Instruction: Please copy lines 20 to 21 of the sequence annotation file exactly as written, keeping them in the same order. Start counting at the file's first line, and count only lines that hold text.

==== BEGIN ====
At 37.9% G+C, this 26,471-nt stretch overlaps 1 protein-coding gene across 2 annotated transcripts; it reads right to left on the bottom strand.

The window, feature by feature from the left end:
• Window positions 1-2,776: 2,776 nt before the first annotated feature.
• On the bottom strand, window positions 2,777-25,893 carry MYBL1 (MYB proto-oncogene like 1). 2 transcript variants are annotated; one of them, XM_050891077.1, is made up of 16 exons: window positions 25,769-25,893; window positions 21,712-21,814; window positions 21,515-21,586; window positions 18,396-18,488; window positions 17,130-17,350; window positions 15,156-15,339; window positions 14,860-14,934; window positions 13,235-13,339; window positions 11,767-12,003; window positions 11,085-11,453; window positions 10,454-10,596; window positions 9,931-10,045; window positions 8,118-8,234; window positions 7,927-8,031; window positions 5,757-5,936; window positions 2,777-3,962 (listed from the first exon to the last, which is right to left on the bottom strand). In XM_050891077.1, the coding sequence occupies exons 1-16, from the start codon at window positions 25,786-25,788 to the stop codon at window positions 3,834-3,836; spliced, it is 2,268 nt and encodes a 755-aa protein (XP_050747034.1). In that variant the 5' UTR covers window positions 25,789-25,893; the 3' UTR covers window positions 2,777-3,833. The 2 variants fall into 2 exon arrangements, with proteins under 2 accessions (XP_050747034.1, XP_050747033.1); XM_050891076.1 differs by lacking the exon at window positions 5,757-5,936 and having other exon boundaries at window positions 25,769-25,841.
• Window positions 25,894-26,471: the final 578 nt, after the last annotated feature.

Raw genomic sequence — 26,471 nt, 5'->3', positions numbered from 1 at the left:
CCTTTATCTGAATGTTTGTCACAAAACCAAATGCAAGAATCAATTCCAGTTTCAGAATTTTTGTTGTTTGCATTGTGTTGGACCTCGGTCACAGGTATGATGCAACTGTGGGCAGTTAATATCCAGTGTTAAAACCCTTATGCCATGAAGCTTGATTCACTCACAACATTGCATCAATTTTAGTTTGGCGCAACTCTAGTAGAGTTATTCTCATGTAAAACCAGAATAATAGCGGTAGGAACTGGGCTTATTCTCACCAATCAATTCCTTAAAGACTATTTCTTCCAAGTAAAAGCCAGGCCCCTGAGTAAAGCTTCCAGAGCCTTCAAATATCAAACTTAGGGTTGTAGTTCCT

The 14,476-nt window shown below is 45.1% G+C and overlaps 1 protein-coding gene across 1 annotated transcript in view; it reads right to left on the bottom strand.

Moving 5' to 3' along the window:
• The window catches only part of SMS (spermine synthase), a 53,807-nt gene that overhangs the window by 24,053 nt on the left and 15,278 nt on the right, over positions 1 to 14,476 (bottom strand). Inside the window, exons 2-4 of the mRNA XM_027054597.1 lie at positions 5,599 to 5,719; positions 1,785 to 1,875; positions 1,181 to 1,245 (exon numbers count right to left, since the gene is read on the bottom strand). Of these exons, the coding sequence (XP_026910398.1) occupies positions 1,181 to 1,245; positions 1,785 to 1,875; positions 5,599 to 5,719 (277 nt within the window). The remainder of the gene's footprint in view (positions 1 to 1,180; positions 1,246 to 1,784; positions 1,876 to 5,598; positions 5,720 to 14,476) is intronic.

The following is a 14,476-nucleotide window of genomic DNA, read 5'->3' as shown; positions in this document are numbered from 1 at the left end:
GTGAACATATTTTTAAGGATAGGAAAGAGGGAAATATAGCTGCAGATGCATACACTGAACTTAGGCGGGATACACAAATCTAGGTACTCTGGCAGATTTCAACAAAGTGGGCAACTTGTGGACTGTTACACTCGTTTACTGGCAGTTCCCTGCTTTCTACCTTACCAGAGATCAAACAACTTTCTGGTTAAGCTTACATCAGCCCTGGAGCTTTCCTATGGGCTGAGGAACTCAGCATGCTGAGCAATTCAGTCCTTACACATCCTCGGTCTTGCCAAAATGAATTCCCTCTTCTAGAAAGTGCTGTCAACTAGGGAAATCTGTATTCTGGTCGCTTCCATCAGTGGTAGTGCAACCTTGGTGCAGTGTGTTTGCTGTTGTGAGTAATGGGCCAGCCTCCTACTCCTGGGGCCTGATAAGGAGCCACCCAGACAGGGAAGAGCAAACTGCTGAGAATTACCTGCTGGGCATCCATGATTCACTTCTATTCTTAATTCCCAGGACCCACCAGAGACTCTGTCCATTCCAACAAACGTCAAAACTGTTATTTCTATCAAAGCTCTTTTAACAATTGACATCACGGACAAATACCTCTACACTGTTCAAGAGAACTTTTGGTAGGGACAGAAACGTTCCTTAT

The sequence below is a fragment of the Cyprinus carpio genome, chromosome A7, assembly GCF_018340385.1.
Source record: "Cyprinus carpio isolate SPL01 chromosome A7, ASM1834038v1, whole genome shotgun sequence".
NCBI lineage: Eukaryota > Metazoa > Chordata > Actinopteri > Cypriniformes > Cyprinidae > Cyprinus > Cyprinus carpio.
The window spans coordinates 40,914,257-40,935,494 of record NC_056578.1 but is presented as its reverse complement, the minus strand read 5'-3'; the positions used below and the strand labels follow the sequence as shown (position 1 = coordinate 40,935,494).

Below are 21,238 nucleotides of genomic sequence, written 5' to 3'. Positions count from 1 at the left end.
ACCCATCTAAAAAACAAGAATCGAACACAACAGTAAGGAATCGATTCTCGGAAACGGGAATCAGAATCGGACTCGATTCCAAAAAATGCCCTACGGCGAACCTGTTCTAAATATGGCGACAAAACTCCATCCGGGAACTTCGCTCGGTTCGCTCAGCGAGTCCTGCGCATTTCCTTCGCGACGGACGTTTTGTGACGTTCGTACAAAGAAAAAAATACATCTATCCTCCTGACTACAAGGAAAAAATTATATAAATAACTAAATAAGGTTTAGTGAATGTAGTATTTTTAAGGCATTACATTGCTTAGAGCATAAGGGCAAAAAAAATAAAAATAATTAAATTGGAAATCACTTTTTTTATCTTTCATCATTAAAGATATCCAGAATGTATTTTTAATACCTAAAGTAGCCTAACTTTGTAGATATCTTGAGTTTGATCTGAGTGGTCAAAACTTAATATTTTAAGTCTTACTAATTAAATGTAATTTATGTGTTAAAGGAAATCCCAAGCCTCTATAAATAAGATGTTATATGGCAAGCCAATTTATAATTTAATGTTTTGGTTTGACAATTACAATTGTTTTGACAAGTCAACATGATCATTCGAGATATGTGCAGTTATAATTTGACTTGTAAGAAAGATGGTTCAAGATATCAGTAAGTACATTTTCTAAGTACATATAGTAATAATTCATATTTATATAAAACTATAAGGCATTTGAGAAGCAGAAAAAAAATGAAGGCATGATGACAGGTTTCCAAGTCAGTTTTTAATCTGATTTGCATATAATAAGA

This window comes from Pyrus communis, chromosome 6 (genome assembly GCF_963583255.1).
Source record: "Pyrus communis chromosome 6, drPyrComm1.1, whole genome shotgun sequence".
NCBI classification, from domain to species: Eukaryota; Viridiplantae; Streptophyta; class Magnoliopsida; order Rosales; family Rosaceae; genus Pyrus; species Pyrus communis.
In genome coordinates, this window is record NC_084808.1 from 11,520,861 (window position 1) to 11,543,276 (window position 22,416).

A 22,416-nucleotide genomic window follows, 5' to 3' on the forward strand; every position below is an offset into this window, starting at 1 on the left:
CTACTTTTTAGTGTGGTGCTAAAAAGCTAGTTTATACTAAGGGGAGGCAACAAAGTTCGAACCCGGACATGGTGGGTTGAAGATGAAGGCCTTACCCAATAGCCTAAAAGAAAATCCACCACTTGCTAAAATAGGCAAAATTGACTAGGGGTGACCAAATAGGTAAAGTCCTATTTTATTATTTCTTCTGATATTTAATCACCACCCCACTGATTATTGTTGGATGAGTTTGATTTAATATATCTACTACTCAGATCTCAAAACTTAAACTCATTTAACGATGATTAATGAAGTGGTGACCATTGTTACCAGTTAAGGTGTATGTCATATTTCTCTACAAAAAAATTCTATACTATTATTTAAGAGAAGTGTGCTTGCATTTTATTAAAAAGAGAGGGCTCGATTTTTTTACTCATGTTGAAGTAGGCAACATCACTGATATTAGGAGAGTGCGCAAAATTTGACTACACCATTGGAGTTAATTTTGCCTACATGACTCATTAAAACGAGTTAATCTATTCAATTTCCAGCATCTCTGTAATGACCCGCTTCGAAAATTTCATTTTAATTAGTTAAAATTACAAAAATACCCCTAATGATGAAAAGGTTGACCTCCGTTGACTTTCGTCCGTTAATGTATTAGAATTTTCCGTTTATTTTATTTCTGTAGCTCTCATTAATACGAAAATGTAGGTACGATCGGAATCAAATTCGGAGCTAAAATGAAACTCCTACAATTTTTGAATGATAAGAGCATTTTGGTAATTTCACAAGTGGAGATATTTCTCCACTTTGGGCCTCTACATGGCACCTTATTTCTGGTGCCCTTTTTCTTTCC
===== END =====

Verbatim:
Source record: "Pyrus communis chromosome 6, drPyrComm1.1, whole genome shotgun sequence".
NCBI classification, from domain to species: Eukaryota; Viridiplantae; Streptophyta; class Magnoliopsida; order Rosales; family Rosaceae; genus Pyrus; species Pyrus communis.